Kansas City Standard data cassette
The Kansas City Standard is a system for storing data on cassettes. It was devised at a symposium in Kansas City in November, 1975, convened by Byte magazine, which published the resulting standard in its February 1976 issue. This format was used by a number of systems, especially S-100 bus systems (the same sorts of systems that generally used CP/M when they acquired disk drives).
Sometimes software was distributed on cassettes with Kansas City Standard data on one side, and another format of the time, CUTS, on the other side.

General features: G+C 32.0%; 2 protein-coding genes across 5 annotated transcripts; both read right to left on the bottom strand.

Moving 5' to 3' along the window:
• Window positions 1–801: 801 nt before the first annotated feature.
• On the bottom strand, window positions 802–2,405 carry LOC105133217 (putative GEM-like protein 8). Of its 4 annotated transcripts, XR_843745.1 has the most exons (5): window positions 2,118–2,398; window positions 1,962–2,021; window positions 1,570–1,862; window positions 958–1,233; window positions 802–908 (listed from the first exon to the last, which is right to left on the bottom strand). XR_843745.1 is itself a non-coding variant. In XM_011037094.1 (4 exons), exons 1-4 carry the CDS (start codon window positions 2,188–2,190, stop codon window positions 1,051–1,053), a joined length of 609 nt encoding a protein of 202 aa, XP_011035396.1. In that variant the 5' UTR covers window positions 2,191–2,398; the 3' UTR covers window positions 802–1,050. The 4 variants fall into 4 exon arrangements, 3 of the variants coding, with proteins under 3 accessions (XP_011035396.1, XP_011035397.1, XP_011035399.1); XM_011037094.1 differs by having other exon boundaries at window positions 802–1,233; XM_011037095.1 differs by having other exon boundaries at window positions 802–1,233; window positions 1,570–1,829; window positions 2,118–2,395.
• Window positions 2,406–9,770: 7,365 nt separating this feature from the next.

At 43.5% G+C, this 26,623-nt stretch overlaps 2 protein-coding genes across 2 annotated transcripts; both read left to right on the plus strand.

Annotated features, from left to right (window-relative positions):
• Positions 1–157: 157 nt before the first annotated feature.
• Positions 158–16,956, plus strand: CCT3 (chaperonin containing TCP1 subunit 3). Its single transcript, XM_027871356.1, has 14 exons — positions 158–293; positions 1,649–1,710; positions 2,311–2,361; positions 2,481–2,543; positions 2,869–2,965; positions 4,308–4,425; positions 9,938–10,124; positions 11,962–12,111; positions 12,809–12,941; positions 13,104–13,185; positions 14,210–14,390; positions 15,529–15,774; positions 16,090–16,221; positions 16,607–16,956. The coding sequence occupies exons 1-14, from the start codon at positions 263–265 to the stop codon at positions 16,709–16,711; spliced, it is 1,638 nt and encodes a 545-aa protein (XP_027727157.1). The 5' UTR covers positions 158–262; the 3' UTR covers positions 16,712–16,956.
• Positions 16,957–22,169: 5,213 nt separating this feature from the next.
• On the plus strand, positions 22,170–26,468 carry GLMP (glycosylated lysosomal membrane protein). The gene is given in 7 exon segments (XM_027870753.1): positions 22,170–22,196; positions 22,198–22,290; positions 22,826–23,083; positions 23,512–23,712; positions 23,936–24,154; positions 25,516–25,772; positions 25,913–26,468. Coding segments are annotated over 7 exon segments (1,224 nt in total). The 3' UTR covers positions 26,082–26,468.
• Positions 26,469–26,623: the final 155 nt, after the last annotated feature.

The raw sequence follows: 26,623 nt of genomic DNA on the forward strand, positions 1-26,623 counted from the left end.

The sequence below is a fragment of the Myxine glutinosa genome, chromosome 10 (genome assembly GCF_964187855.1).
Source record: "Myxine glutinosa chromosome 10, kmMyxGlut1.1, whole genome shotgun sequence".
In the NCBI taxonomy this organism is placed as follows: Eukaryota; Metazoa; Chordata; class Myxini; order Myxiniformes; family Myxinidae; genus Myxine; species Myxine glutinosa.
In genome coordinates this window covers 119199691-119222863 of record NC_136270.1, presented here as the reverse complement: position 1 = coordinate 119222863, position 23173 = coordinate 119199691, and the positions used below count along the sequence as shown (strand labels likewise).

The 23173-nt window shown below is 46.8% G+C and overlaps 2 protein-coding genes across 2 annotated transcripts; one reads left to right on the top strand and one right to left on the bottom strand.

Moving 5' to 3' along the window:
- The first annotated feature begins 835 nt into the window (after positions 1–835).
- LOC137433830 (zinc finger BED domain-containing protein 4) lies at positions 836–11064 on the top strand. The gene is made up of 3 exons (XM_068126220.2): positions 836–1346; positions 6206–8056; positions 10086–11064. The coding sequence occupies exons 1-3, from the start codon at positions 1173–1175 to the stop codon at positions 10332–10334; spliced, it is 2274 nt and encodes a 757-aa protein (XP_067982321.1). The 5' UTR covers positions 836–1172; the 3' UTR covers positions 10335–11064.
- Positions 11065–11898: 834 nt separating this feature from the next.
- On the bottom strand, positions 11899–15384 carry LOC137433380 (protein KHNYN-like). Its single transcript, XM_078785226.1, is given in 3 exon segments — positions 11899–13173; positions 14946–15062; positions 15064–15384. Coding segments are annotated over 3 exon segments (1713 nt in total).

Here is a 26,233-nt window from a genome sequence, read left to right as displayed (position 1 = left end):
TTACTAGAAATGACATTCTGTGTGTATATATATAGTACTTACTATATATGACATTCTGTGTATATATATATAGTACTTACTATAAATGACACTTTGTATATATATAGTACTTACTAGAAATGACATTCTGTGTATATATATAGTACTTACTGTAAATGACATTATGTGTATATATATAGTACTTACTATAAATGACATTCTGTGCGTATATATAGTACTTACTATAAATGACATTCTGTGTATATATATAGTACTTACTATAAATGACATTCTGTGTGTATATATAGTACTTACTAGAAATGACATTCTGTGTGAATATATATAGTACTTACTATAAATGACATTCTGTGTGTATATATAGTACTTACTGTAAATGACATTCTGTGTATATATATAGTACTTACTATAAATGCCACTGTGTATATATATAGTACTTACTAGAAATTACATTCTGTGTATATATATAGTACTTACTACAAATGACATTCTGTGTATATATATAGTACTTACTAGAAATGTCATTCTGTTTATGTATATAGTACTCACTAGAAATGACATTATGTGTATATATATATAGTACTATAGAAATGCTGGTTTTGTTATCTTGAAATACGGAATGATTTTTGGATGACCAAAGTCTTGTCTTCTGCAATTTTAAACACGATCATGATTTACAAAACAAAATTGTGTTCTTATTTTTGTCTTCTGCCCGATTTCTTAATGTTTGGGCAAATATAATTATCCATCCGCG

In the late '70s, there was even occasional use of the Kansas City Standard format stored on a vinyl record, especially a thin "sound sheet" that could be bound into a magazine, sometimes referred to as a "Floppy ROM".
Unified Emulator Format (UEF) has been used to preserve the pattern of signals in such a cassette in a modern computer file.
Some systems using this cassette standard:
- Casio (calculators, keyboards)
- Exidy Sorcerer
- Ohio Scientific
- Processor Technology (SOL-20)
- Byte article explaining this system
- Cassette interface assembly/testing manual from maker of SOL-20
- Wikipedia article